Katia also expressed a desire to use the German word “abgemacht” in English because it has such a strong sense of finality. You would use this word when you’re agreeing to something and would say in English, “Deal,” or “Consider it done,” or “I can do it”. However, the present perfect tense of ‘abgemacht’ makes it sound like the task has already been complete. So, there is a lot more force in your assent when you agree to something with this German word.
Jein – German
“Jein” is a word Carrie likes to use that was formed by combining the German words “ja” (yes) and “nein” (no). Where the English phrase “yes and no” suggests that two concrete opposites are battling each other, jein fits in the middle of the two and means both yes and no at the same time. There’s little or no sense of conflict or indecision. For example, you ask your friend if she’s looking forward to an upcoming family vacation. She might answer with an immediate ‘jein’ and explain that she’s excited to see Rome for the first time. However, she is also dreading being around her obnoxious uncle Markus. Both of those feelings are the realities of a situation that she has mostly resigned to. The trip is both exciting and worthy of dread, and neither of those conditions are likely to change.
You can also use jein when something squeaks by on a technicality. Say someone asks you, “Have you ever been to England?” Your answer would be jein if you had had a layover at Heathrow airport while en route to Switzerland and were officially in the country for an hour but never got out to see it. Yes technically, but not truly, so . . . jein.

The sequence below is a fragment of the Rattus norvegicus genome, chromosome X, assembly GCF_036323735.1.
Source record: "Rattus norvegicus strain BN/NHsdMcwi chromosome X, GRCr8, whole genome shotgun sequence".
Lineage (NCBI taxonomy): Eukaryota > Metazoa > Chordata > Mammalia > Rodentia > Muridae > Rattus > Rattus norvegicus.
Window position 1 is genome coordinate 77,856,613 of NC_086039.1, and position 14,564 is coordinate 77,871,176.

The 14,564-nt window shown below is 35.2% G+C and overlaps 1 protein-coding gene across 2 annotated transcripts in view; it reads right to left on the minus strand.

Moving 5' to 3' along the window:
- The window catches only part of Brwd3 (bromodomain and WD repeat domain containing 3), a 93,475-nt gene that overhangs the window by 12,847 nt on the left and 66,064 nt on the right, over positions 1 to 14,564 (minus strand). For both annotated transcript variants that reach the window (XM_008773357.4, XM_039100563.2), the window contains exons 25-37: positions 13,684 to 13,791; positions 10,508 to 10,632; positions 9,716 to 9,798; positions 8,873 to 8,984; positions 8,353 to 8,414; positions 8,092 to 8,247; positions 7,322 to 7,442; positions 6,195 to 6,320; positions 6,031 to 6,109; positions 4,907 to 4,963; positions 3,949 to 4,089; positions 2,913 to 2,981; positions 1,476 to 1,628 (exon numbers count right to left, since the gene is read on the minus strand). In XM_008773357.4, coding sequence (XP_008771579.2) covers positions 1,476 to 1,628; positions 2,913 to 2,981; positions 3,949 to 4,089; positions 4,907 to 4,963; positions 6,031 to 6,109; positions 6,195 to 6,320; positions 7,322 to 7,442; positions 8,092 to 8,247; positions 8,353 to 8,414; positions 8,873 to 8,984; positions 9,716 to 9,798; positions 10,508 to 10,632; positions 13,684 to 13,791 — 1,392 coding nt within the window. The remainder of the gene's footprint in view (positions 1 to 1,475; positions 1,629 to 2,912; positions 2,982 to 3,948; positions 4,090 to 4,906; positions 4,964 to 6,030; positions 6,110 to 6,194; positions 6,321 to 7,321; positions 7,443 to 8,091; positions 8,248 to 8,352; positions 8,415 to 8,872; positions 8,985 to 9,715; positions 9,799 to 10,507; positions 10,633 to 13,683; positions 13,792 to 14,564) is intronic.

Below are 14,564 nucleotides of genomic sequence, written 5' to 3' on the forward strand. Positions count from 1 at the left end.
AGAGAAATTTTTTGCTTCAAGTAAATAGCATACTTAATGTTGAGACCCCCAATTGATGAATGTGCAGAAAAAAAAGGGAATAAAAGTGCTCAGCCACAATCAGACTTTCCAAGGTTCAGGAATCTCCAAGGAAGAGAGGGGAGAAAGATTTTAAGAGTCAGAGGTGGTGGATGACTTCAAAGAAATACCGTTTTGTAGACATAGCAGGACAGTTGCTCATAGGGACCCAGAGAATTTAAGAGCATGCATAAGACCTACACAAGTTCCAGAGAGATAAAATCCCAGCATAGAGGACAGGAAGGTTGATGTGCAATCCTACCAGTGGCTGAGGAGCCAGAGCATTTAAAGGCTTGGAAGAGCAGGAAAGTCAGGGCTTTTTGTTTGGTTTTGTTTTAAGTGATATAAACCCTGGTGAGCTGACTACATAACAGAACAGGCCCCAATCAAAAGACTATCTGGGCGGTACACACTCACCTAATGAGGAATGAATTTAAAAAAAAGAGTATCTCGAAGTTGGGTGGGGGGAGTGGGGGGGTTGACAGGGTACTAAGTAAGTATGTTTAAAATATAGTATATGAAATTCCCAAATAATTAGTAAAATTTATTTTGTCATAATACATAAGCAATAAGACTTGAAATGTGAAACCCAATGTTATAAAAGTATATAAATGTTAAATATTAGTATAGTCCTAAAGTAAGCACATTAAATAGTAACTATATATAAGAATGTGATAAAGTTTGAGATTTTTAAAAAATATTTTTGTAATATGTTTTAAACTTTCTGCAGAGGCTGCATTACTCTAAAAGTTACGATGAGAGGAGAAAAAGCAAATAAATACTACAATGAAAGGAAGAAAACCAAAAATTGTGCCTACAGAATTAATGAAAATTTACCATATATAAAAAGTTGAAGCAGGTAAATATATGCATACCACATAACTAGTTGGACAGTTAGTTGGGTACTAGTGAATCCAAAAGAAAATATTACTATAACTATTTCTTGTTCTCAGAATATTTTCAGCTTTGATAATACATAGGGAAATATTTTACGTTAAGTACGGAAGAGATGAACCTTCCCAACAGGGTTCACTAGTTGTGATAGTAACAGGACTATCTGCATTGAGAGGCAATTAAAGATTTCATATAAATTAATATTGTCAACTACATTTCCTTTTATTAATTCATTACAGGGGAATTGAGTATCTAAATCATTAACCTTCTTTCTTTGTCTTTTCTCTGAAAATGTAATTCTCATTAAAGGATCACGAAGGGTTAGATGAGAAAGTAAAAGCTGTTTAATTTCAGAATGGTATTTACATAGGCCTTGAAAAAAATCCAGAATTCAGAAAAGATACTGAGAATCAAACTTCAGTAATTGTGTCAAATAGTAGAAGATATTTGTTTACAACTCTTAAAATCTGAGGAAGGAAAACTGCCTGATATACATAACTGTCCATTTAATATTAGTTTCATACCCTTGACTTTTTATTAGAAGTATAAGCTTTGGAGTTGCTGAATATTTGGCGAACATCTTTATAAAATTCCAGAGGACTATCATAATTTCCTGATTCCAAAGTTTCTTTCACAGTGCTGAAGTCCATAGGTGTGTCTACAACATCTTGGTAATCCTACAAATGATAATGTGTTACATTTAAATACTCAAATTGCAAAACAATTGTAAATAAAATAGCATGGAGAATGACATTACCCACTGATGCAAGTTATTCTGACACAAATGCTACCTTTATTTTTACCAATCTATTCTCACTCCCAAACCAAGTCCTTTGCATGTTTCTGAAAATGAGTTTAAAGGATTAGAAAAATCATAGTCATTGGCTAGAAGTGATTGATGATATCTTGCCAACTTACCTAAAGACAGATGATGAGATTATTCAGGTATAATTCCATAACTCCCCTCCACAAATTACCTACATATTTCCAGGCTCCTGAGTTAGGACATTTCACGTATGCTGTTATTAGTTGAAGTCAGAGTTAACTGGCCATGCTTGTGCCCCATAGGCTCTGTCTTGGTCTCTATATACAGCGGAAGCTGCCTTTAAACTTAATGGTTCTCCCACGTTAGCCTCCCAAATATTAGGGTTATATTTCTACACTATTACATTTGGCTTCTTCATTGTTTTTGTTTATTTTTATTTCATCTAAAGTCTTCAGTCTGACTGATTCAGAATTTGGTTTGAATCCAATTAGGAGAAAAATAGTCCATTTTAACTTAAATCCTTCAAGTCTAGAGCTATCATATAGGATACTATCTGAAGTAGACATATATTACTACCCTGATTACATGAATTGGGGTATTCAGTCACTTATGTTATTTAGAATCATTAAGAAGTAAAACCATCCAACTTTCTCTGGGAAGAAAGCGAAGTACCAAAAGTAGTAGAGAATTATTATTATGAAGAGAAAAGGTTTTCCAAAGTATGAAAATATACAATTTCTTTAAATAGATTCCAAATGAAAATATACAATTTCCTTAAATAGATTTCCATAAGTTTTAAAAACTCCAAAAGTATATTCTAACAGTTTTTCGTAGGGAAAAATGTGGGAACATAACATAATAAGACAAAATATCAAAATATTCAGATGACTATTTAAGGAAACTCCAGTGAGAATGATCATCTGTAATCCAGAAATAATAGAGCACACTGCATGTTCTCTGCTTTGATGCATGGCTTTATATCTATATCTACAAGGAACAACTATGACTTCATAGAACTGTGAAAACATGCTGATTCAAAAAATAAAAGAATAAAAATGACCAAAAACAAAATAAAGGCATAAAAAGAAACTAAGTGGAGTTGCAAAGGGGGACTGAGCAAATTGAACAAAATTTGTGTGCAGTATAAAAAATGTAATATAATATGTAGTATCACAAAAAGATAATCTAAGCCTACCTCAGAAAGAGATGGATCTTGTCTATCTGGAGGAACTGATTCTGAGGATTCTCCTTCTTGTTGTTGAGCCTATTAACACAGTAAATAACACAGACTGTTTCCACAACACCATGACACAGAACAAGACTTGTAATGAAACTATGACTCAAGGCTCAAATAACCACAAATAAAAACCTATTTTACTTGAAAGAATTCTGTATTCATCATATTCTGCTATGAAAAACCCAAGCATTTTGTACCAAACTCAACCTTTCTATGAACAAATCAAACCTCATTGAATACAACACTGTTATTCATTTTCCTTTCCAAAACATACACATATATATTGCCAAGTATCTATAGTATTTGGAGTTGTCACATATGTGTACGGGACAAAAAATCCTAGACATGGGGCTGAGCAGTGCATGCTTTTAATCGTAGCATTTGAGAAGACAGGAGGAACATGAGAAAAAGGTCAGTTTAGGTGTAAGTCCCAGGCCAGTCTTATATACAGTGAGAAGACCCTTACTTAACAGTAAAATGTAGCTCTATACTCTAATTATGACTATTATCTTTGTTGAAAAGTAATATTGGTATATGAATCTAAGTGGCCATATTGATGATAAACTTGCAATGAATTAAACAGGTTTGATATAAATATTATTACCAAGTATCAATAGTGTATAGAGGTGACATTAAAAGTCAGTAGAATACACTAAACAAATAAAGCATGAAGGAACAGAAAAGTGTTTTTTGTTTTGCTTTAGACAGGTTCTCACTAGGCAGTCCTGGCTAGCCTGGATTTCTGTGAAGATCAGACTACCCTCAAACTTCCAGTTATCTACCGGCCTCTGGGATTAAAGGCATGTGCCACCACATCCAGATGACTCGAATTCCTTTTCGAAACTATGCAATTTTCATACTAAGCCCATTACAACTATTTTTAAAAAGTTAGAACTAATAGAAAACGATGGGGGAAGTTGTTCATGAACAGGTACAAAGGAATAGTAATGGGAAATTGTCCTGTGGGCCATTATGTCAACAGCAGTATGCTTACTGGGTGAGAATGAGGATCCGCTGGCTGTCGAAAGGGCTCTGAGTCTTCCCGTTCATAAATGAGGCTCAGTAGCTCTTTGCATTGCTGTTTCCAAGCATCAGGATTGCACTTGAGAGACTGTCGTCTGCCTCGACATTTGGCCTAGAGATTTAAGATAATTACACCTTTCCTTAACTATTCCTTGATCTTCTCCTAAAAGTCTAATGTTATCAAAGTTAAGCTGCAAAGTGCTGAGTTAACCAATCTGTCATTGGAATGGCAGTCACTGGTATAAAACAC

Mi-e dor – Romanian
In Romanian, “Mi-e dor” is a term that expresses a longing for something. Its construction conveys a feeling more profound than such English words as “miss,” “wish,” or “desire”. In Romanian, it should be used as you would express a basic need, such as “I’m hungry” or “I’m tired”. In this way, it deepens that feeling of longing. It’s not just something you want—it’s something you need to survive. Raluca, for her part, experiences mi-e dor for speaking her language regularly. “There’s a part of yourself that’s attached to using your language,” she says. “It expresses who you are.”